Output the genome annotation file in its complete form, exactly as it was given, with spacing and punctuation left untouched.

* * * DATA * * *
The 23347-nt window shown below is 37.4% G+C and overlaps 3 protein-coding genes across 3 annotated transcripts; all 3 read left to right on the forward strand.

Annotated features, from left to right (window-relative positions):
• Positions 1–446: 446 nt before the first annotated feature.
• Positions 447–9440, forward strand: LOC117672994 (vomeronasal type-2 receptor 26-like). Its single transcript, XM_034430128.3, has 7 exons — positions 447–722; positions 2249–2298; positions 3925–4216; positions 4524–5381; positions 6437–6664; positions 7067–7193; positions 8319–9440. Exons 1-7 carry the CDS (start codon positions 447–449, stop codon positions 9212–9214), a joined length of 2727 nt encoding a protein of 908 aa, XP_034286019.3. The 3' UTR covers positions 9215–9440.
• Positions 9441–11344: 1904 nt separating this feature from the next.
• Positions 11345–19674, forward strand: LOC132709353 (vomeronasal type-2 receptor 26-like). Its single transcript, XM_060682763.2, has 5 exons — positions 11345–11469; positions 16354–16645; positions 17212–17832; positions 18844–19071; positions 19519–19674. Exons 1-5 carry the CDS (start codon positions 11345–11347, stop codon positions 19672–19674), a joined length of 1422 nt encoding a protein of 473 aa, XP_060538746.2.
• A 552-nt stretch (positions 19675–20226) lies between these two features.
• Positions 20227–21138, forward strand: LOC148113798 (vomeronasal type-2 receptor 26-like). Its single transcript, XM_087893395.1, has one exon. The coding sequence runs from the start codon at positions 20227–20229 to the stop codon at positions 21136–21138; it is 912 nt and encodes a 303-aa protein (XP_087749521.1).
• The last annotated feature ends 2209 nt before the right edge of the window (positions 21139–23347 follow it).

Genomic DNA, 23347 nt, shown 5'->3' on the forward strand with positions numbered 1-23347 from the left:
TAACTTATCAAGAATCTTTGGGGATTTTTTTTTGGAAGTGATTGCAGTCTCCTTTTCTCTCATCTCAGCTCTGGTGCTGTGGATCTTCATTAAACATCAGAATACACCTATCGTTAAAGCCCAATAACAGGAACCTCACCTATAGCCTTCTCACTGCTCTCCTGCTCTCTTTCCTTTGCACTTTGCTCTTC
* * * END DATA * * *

The 23347-nt window shown below is 37.4% G+C and overlaps 3 protein-coding genes across 3 annotated transcripts; all 3 read left to right on the forward strand.

Annotated features, from left to right (window-relative positions):
• Positions 1–446: 446 nt before the first annotated feature.
• Positions 447–9440, forward strand: LOC117672994 (vomeronasal type-2 receptor 26-like). Its single transcript, XM_034430128.3, has 7 exons — positions 447–722; positions 2249–2298; positions 3925–4216; positions 4524–5381; positions 6437–6664; positions 7067–7193; positions 8319–9440. Exons 1-7 carry the CDS (start codon positions 447–449, stop codon positions 9212–9214), a joined length of 2727 nt encoding a protein of 908 aa, XP_034286019.3. The 3' UTR covers positions 9215–9440.
• Positions 9441–11344: 1904 nt separating this feature from the next.
• Positions 11345–19674, forward strand: LOC132709353 (vomeronasal type-2 receptor 26-like). Its single transcript, XM_060682763.2, has 5 exons — positions 11345–11469; positions 16354–16645; positions 17212–17832; positions 18844–19071; positions 19519–19674. Exons 1-5 carry the CDS (start codon positions 11345–11347, stop codon positions 19672–19674), a joined length of 1422 nt encoding a protein of 473 aa, XP_060538746.2.
• A 552-nt stretch (positions 19675–20226) lies between these two features.
• Positions 20227–21138, forward strand: LOC148113798 (vomeronasal type-2 receptor 26-like). Its single transcript, XM_087893395.1, has one exon. The coding sequence runs from the start codon at positions 20227–20229 to the stop codon at positions 21136–21138; it is 912 nt and encodes a 303-aa protein (XP_087749521.1).
• The last annotated feature ends 2209 nt before the right edge of the window (positions 21139–23347 follow it).

Genomic DNA, 23347 nt, shown 5'->3' on the forward strand with positions numbered 1-23347 from the left:
TAACTTATCAAGAATCTTTGGGGATTTTTTTTTGGAAGTGATTGCAGTCTCCTTTTCTCTCATCTCAGCTCTGGTGCTGTGGATCTTCATTAAACATCAGAATACACCTATCGTTAAAGCCCAATAACAGGAACCTCACCTATAGCCTTCTCACTGCTCTCCTGCTCTCTTTCCTTTGCACTTTGCTCTTC